brochure “Partizanski spomenik u Mostaru” (1980)
book “Spomenica Mostara 1941-1945.”
another document or proof of the memorial stone (e.g., a photograph).
Remzija M. BRKIĆ
REMZIJA BRKIĆ REDŽO, son of MUHAREM, born on May 20, 1922, in Mostar, a butcher, a member of the League of Communist Youth (SKOJ) since 1941. One of the guides for the detachment of volunteers from the city. In the Battalion from the autumn of 1943, a fighter of the 1st Battalion of the 13th NOU, deputy quartermaster, battalion butcher. Captured by the Domobrani in Doljani near Jablanica in May 1944 and taken to Sarajevo, from where she escaped. She rejoined the Mostar Battalion of the 13th Herzegovina Brigade in the summer of 1944. She was killed near Ostrošac, near Konjic in 1945, while ‘carrying plum jam to the fighters.’”
EXCERPTS FROM LITERATURE:
Remzija as a guide:
“The groups gathered in the Lower Mahala and in the houses of Fatima Vila, Đulsa Hadrović, and Münte and Avdija Pavlović, from where Vaso Maslo, Muhamed Bostandžić, and Remzija Brkić would take them out at night to the village of Baćevići, where they were welcomed by Dragutin, Desimir, and Ljubo Savić, who would transport them across the Neretva River by boat, and from there, Slavko, Risto, Spaso, and Vlado Ivanišević with Žarko, Mirko, and Simo Supljeglava from Lakiševina would lead them through Hodbina to Rotimlja, where Safet Džinović organized their accommodation and meals during the breaktime (…)”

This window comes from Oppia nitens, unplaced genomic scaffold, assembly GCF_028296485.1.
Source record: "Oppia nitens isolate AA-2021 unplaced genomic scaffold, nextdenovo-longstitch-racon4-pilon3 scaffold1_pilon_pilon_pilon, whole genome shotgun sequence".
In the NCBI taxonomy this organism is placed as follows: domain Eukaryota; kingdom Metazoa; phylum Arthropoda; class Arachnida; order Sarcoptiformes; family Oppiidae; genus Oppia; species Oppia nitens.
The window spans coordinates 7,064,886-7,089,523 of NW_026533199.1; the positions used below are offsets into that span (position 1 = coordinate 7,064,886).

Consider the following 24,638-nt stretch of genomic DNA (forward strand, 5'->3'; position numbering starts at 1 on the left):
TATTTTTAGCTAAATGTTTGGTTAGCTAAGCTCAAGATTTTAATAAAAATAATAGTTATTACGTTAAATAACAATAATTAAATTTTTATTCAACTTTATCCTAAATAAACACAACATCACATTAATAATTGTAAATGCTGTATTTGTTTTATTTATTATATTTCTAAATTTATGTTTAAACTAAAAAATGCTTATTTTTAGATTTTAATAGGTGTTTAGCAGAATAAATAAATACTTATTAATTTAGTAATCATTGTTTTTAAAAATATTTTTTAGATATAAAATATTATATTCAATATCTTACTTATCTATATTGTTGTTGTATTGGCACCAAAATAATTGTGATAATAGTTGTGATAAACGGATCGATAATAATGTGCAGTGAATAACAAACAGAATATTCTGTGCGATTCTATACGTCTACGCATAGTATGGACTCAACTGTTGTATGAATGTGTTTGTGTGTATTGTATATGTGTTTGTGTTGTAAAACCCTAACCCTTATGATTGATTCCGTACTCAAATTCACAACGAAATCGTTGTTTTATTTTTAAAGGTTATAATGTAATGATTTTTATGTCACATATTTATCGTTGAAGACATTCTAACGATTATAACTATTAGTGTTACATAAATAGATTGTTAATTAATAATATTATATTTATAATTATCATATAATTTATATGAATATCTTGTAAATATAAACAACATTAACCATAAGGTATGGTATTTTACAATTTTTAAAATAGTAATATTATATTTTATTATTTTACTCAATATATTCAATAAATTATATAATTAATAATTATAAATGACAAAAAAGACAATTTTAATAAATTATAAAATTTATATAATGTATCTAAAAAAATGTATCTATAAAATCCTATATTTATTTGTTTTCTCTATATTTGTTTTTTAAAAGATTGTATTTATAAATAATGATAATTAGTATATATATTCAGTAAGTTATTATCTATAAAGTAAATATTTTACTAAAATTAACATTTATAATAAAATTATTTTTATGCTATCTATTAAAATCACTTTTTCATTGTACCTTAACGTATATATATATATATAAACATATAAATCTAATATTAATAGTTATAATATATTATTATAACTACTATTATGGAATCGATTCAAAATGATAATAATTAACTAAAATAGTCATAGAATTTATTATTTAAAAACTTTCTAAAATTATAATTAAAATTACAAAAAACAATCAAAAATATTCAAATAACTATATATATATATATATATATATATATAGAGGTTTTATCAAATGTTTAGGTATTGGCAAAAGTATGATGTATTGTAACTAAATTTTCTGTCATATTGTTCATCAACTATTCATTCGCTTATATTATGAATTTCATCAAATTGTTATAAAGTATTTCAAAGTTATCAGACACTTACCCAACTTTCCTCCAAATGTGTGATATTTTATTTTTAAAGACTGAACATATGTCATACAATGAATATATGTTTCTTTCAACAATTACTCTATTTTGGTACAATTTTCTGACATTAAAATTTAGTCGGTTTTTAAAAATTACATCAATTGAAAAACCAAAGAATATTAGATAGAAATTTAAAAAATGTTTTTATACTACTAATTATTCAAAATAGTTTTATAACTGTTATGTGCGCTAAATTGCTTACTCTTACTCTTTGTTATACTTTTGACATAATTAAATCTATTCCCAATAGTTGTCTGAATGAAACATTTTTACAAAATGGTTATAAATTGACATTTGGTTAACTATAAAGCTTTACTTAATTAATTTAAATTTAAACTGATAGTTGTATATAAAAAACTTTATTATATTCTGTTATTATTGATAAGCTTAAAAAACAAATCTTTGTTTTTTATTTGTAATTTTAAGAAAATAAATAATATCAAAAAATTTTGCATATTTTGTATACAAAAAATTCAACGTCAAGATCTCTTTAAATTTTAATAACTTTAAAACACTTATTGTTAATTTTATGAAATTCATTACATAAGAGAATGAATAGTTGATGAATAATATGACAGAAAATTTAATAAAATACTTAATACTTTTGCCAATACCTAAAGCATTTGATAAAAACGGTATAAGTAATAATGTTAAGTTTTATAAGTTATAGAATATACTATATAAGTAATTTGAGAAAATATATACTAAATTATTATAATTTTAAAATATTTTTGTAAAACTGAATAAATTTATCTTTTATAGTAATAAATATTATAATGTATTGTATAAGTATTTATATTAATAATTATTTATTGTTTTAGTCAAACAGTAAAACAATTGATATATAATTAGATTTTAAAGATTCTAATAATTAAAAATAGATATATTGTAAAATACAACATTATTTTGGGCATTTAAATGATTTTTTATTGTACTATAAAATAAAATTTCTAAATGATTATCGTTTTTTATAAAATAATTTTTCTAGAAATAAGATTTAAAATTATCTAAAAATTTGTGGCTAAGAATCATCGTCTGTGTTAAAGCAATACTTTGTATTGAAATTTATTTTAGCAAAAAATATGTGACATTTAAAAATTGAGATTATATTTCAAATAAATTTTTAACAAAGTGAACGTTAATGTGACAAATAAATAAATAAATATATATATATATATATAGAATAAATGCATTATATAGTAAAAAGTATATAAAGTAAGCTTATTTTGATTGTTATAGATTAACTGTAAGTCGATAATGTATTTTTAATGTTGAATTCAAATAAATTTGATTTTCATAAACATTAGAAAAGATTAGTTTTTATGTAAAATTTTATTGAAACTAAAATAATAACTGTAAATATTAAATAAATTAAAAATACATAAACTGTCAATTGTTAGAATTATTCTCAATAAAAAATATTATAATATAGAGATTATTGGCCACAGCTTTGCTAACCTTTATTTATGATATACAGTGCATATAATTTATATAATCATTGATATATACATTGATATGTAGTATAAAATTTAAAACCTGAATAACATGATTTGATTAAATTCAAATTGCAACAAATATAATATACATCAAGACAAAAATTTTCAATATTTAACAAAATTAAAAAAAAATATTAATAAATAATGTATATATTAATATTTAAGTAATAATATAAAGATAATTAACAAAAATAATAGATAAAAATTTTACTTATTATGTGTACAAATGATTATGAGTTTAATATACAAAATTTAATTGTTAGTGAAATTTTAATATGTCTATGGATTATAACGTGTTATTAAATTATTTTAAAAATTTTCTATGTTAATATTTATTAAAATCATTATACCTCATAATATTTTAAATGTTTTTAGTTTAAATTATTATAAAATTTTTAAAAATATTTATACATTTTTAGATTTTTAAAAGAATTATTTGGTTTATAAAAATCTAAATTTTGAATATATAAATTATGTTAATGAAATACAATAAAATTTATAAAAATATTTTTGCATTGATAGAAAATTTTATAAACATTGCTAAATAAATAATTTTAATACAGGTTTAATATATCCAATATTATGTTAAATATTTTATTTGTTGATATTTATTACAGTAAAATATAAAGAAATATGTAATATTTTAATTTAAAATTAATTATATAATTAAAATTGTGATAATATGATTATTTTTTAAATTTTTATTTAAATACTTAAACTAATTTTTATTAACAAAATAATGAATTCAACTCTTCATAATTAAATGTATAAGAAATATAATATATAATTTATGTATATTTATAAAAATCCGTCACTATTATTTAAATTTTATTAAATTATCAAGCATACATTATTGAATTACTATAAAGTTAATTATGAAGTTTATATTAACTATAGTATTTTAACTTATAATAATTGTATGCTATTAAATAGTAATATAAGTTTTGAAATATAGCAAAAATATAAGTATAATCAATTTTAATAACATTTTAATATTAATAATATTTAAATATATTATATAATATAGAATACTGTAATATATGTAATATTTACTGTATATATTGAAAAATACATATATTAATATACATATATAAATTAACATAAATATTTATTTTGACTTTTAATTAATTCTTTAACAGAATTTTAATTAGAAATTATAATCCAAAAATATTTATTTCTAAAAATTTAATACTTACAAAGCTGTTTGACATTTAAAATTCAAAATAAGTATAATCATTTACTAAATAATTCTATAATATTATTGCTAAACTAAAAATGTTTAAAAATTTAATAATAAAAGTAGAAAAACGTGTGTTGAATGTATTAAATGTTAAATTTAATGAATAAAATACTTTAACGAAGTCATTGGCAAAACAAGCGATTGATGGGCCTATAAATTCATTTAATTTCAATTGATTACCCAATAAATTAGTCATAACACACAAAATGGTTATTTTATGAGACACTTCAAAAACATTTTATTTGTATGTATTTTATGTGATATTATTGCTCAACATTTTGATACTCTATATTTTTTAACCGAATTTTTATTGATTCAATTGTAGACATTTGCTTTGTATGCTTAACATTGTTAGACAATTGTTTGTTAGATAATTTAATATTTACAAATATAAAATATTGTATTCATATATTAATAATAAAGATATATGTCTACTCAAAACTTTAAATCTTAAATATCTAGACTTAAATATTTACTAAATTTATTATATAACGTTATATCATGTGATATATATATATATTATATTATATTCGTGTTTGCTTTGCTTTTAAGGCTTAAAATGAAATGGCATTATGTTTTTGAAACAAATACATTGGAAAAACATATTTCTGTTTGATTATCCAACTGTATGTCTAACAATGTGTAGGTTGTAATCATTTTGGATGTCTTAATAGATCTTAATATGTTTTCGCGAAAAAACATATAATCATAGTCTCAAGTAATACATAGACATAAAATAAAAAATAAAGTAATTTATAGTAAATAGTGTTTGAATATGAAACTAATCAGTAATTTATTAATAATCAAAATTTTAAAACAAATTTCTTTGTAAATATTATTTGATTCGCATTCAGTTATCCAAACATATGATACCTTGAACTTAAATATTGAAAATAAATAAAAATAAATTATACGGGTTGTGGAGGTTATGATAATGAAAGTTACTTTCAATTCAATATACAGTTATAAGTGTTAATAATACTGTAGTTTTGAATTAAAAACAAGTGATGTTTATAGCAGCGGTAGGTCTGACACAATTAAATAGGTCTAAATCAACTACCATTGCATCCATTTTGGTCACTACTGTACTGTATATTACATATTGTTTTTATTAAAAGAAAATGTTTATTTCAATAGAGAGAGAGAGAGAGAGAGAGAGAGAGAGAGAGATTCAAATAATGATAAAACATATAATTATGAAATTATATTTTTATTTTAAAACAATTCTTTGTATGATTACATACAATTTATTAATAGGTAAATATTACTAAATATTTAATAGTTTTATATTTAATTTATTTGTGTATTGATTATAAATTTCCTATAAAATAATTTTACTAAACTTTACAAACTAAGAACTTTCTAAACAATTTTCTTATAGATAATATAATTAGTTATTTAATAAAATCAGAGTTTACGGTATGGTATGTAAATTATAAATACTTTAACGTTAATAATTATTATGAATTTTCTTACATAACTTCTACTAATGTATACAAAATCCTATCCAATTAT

Circumstances of Remzija’s death:
“However, even during that ‘lull,’ while waiting for the arrival of the 3rd Division (4 German mountain cannons, 75 mm M-15) of the newly formed Artillery Brigade of the 29th Division, the 13th Brigade lost, in addition to several wounded, nine fallen fighters. Alongside Stevo Lojpura, Muha Hindić, Halil Kurek, Halil Džambegović, Nikola Arar, Ilija Gavran, Ćašif Taslidža, and Salko Halebić, Remzija Brkić, the deputy quartermaster of the 1st Battalion, also lost her life. Some knew her as a courier from Mostar and the battalion butcher, who ventured ‘into no man’s village,’ in the gap between positions, to bring plum jam to the fighters. One of her sisters had already died in the Dalmatian Brigade, while the other, Deniza, was severely wounded, just above Ostrošac, almost at the same time her brother perished.”
Photo of the memorial plaque: S. Demirović
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